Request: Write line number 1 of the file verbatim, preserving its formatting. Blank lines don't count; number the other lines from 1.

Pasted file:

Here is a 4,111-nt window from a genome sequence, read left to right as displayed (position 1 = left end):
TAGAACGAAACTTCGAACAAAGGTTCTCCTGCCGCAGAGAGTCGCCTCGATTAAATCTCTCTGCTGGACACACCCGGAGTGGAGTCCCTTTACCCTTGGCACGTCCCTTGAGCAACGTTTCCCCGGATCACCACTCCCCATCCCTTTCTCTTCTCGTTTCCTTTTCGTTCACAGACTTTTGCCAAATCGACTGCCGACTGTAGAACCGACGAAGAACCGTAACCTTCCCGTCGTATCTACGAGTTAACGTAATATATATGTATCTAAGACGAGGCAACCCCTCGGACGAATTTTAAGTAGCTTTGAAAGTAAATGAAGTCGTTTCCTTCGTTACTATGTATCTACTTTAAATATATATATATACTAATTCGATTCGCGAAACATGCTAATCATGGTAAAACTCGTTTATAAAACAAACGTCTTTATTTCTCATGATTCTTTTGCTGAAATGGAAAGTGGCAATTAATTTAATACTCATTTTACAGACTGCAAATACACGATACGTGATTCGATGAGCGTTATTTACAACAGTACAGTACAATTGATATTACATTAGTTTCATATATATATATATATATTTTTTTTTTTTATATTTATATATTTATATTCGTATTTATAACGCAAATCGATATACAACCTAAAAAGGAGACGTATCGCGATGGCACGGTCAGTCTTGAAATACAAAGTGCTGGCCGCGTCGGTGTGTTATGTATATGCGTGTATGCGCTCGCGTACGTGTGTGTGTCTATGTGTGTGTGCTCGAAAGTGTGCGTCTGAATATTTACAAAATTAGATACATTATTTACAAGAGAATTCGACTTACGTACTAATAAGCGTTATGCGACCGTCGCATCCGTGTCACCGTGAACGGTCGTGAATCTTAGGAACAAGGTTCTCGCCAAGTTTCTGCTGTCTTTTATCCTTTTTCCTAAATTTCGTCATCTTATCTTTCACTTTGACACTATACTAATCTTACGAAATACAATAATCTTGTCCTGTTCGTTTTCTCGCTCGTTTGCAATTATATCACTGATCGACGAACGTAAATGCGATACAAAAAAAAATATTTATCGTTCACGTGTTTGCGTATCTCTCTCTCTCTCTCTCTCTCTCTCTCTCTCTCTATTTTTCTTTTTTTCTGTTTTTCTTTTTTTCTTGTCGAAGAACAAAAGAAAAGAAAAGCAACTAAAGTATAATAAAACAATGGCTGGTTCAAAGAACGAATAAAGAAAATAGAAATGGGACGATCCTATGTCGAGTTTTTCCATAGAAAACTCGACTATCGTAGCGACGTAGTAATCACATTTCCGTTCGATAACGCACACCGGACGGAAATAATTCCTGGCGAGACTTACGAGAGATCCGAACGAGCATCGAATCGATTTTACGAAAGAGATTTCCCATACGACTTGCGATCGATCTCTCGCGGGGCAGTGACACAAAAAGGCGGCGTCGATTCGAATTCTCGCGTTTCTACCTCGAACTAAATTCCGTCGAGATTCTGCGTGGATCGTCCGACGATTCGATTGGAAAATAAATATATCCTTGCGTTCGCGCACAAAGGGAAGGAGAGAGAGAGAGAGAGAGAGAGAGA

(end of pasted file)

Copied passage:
Here is a 4,111-nt window from a genome sequence, read left to right as displayed (position 1 = left end):